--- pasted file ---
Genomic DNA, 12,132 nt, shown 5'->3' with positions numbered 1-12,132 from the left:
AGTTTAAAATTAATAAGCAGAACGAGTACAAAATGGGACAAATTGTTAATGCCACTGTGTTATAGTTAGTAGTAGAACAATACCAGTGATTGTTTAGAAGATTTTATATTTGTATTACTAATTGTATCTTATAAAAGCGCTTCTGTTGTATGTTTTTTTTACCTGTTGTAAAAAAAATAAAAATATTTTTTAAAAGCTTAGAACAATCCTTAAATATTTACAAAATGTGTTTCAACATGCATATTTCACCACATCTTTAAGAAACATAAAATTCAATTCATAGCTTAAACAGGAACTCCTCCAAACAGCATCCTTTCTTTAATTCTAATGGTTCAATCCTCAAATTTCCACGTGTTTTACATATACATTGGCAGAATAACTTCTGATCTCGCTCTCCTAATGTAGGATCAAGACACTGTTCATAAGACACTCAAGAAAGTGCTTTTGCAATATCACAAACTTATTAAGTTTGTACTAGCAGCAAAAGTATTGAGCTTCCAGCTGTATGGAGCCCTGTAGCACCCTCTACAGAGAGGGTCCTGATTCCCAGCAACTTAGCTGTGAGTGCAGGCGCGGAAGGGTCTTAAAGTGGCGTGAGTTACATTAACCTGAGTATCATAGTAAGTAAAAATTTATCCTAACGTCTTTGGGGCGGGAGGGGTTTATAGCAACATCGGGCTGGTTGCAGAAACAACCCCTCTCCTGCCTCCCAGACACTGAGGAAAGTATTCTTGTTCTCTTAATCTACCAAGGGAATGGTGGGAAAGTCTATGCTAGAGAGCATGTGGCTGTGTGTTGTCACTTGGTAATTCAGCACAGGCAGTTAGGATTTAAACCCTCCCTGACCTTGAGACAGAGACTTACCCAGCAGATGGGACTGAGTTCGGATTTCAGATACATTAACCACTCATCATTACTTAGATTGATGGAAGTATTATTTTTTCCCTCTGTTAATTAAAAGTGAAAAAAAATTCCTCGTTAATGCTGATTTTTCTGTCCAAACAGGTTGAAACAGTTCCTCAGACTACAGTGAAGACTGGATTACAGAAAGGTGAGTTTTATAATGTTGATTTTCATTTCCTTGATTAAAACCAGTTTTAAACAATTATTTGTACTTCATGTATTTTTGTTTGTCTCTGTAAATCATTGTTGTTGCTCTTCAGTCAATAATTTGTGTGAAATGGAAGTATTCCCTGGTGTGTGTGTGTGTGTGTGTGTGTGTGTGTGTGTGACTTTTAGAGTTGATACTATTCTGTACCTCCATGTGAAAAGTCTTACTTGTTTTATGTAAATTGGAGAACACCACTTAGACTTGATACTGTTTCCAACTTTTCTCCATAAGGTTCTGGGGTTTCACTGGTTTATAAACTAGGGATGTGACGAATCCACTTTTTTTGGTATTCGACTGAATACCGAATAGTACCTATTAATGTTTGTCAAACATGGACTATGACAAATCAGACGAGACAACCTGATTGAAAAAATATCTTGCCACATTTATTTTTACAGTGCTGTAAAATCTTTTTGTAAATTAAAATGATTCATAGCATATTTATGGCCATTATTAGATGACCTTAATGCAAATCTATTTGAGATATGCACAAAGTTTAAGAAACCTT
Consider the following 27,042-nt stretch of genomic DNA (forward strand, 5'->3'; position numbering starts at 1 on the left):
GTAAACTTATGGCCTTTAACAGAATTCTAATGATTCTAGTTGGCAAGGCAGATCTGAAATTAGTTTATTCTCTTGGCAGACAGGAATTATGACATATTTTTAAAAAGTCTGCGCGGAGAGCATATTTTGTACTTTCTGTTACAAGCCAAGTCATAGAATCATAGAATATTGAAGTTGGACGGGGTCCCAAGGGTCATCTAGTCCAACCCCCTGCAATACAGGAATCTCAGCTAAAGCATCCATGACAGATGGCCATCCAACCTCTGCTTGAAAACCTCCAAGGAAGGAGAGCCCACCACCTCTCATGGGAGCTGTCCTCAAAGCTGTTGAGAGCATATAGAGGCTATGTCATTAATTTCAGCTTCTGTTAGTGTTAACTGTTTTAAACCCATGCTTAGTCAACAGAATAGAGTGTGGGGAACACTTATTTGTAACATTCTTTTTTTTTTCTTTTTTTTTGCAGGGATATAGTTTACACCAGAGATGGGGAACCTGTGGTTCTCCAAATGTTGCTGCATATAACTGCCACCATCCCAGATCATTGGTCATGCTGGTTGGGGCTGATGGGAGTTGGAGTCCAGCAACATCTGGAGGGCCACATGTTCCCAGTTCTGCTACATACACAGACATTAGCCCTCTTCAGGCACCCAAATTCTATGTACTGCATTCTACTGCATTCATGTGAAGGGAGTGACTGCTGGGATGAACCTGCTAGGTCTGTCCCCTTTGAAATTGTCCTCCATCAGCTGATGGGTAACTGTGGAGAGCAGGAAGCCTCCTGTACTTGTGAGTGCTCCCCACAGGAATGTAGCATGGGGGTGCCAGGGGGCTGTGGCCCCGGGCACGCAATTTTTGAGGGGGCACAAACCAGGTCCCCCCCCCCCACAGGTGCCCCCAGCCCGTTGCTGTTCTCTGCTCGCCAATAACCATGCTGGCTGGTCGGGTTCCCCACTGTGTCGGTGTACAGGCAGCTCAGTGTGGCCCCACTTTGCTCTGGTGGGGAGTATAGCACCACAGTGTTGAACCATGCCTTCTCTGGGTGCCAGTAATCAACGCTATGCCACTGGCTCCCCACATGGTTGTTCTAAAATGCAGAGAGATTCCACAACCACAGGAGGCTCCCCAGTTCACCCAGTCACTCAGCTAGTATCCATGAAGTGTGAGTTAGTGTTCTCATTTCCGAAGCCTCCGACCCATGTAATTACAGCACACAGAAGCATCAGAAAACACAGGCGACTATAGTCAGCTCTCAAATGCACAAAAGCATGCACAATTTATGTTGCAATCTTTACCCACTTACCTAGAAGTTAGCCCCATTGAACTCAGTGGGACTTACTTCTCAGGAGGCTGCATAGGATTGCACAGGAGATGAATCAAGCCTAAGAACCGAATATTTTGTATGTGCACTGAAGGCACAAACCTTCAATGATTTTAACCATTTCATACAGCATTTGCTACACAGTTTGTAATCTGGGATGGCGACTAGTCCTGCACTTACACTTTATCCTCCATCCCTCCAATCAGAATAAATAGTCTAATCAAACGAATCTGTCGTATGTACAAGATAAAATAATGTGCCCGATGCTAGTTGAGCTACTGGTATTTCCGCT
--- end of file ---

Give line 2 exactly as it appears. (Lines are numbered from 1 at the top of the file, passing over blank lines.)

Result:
AGTTTAAAATTAATAAGCAGAACGAGTACAAAATGGGACAAATTGTTAATGCCACTGTGTTATAGTTAGTAGTAGAACAATACCAGTGATTGTTTAGAAGATTTTATATTTGTATTACTAATTGTATCTTATAAAAGCGCTTCTGTTGTATGTTTTTTTTACCTGTTGTAAAAAAAATAAAAATATTTTTTAAAAGCTTAGAACAATCCTTAAATATTTACAAAATGTGTTTCAACATGCATATTTCACCACATCTTTAAGAAACATAAAATTCAATTCATAGCTTAAACAGGAACTCCTCCAAACAGCATCCTTTCTTTAATTCTAATGGTTCAATCCTCAAATTTCCACGTGTTTTACATATACATTGGCAGAATAACTTCTGATCTCGCTCTCCTAATGTAGGATCAAGACACTGTTCATAAGACACTCAAGAAAGTGCTTTTGCAATATCACAAACTTATTAAGTTTGTACTAGCAGCAAAAGTATTGAGCTTCCAGCTGTATGGAGCCCTGTAGCACCCTCTACAGAGAGGGTCCTGATTCCCAGCAACTTAGCTGTGAGTGCAGGCGCGGAAGGGTCTTAAAGTGGCGTGAGTTACATTAACCTGAGTATCATAGTAAGTAAAAATTTATCCTAACGTCTTTGGGGCGGGAGGGGTTTATAGCAACATCGGGCTGGTTGCAGAAACAACCCCTCTCCTGCCTCCCAGACACTGAGGAAAGTATTCTTGTTCTCTTAATCTACCAAGGGAATGGTGGGAAAGTCTATGCTAGAGAGCATGTGGCTGTGTGTTGTCACTTGGTAATTCAGCACAGGCAGTTAGGATTTAAACCCTCCCTGACCTTGAGACAGAGACTTACCCAGCAGATGGGACTGAGTTCGGATTTCAGATACATTAACCACTCATCATTACTTAGATTGATGGAAGTATTATTTTTTCCCTCTGTTAATTAAAAGTGAAAAAAAATTCCTCGTTAATGCTGATTTTTCTGTCCAAACAGGTTGAAACAGTTCCTCAGACTACAGTGAAGACTGGATTACAGAAAGGTGAGTTTTATAATGTTGATTTTCATTTCCTTGATTAAAACCAGTTTTAAACAATTATTTGTACTTCATGTATTTTTGTTTGTCTCTGTAAATCATTGTTGTTGCTCTTCAGTCAATAATTTGTGTGAAATGGAAGTATTCCCTGGTGTGTGTGTGTGTGTGTGTGTGTGTGTGTGTGTGACTTTTAGAGTTGATACTATTCTGTACCTCCATGTGAAAAGTCTTACTTGTTTTATGTAAATTGGAGAACACCACTTAGACTTGATACTGTTTCCAACTTTTCTCCATAAGGTTCTGGGGTTTCACTGGTTTATAAACTAGGGATGTGACGAATCCACTTTTTTTGGTATTCGACTGAATACCGAATAGTACCTATTAATGTTTGTCAAACATGGACTATGACAAATCAGACGAGACAACCTGATTGAAAAAATATCTTGCCACATTTATTTTTACAGTGCTGTAAAATCTTTTTGTAAATTAAAATGATTCATAGCATATTTATGGCCATTATTAGATGACCTTAATGCAAATCTATTTGAGATATGCACAAAGTTTAAGAAACCTT